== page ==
Well this should be easy, given that there is a functioning cooperative at Havelock House currently providing affordable, secure and sustainable communal to tertiary students – Us! The CSHC will be forming a response to this recommendation in the coming weeks.

Other News

We had another epic party:

Asides from having a good time, we were celebrating a new record in residents: twenty-two across four units!

Being bigger has led to some changes in our governance, changes that we are still working out. Essentially, the cooperative is now managed through four squads: Finance, Food, Planning and Events. We also have two smaller squads: Acquisitions and Environment. The squads meet throughout the week and work out proposals for the cooperative as a whole and then distribute these through dropbox for discussion at the Sunday meeting. This new model has drastically cut our Sunday meeting times from three hours to under one hour, and enabled us to get quite a bit done. Here’s a run-down on some of the exicting things we’ve planned/proposed:

food

Communal food will now be kept in a store room in one of the units, so that residents can easily replace detergent, toilet paper, flour, rice, etc. without having to travel to the shops.

events

We now have a fortnightly ‘Spotlight’ arts share event! – see this Facebook event for details! http://www.facebook.com/events/336762519748628/

empire

We’re working out the rules of the house, and will put these up on the website for prospective partakers to peruse soon! We’re also nutting out an update to the constitution.

Most excitingly, the CSHC will be travelling to Victoria for a planning day/retreat to set a plan for the coming years.

[youtube http://www.youtube.com/watch?v=weoaddn_Xlc]

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Notice of 2012 Annual General Meeting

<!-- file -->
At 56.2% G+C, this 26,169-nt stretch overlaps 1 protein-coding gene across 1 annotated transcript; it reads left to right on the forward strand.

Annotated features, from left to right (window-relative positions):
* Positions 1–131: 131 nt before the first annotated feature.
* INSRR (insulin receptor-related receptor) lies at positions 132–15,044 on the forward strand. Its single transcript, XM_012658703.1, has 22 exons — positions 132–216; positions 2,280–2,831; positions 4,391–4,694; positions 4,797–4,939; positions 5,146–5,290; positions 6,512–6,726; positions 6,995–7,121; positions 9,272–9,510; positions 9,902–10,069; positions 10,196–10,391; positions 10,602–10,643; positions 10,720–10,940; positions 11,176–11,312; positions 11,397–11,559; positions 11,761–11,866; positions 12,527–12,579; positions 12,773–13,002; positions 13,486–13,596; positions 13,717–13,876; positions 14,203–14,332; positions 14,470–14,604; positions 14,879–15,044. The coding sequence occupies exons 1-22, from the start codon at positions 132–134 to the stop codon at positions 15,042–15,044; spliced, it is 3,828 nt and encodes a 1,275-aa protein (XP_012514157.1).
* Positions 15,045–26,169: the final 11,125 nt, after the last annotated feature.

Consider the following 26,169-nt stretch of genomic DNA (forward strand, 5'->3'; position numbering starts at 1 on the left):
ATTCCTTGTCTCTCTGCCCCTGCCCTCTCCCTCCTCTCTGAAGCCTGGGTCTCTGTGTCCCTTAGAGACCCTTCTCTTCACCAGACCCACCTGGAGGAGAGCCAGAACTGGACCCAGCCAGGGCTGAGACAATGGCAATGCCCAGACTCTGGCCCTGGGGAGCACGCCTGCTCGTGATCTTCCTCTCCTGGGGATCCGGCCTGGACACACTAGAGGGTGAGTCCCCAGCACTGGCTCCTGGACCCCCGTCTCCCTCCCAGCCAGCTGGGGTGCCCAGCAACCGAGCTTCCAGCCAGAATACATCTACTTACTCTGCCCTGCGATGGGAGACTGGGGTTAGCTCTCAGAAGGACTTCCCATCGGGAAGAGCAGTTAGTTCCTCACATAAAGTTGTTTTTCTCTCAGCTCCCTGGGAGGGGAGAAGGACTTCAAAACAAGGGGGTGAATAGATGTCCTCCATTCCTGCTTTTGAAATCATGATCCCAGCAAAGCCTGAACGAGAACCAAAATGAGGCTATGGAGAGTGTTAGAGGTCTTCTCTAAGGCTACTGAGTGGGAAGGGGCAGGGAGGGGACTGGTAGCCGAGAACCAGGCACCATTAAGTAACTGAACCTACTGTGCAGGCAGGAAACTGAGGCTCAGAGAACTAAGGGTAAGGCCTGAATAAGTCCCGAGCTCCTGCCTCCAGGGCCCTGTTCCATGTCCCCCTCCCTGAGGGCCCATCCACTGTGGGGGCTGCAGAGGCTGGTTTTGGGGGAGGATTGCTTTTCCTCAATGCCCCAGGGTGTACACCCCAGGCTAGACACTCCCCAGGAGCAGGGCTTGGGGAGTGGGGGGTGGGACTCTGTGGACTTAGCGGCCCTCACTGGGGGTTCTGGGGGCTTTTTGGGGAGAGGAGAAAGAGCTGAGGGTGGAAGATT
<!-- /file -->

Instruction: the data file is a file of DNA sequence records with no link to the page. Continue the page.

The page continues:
In six weeks, the Canberra Student Housing Cooperative will be holding our Annual General Meeting for 2012!

Date: Sunday September 23, 2012
Time: 7pm (TBC)
Location: Canberra Student Housing Co-operative, Havelock House, Turner, ACT

Our Constitution (PDF) contains provisions for the AGM, and for nominations and elections of our board of 5 directors.  Particularly relevant are sections 15 (‘How directors are to be elected’), 22 (‘How general and special meetings are to be called’) and 26 (‘Annual General Meetings’). For more information, or to nominate as a director, please email us.

Duties of directors: Broadly speaking, the board of directors acts as a ‘steering group’ to make strategic, procedural and other decisions on behalf of the Cooperative. The duties of a director, therefore, are varied, and include meeting weekly with fellow directors, working with members of the cooperative and external contacts and groups, and other activities as necessary.  In other words, the directors take a top-level, strategic view of the coop’s affairs, and pursue opportunities accordingly.  In the past, precise roles have been shaped depending on directors’ strengths – eg. if individuals have legal, financial or other skills, they have taken on these responsibilities.  A person is not qualified to be a director unless he or she is a primary member of the cooperative.